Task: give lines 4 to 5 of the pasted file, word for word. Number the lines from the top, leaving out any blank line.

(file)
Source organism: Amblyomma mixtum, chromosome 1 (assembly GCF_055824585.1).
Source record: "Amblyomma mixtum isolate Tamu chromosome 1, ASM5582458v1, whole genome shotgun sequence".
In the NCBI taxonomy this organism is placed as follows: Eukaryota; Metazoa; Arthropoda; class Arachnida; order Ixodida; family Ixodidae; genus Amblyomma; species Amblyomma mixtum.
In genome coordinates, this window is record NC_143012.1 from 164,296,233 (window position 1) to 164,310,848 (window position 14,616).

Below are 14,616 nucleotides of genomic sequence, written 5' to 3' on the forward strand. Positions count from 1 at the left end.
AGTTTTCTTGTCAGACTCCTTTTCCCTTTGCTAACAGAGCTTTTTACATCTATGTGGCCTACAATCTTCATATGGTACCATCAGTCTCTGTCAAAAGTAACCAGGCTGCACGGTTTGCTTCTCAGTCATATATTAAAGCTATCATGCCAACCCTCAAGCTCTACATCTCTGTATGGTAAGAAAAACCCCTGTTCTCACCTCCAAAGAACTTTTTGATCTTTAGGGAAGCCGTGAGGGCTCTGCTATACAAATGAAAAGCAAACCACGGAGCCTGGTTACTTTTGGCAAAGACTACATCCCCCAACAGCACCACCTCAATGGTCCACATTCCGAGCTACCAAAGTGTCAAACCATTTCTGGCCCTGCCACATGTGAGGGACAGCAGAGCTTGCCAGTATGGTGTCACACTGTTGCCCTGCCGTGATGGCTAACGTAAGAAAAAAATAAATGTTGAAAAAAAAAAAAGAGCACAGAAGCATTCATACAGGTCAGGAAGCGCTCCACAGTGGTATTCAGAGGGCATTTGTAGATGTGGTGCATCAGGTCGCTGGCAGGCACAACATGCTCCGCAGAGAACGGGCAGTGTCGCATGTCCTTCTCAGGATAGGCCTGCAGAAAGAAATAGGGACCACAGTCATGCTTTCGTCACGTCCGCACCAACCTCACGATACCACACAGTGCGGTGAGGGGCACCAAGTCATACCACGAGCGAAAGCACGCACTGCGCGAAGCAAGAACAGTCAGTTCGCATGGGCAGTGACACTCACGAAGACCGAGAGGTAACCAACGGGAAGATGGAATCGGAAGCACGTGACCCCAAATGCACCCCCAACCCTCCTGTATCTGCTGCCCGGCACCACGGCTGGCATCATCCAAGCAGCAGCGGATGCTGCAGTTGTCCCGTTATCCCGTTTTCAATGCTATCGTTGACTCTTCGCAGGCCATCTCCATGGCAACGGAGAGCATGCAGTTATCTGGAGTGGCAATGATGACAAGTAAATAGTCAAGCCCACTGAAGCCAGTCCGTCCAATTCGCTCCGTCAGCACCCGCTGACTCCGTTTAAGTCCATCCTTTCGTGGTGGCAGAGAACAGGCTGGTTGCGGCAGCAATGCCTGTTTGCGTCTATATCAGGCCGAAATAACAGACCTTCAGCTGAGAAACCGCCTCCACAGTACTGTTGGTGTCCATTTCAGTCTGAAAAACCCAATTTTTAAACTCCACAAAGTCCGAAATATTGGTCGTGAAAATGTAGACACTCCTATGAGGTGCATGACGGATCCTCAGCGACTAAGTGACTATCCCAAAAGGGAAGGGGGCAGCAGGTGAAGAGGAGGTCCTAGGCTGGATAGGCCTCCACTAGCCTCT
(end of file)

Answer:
In genome coordinates, this window is record NC_143012.1 from 164,296,233 (window position 1) to 164,310,848 (window position 14,616).

Below are 14,616 nucleotides of genomic sequence, written 5' to 3' on the forward strand. Positions count from 1 at the left end.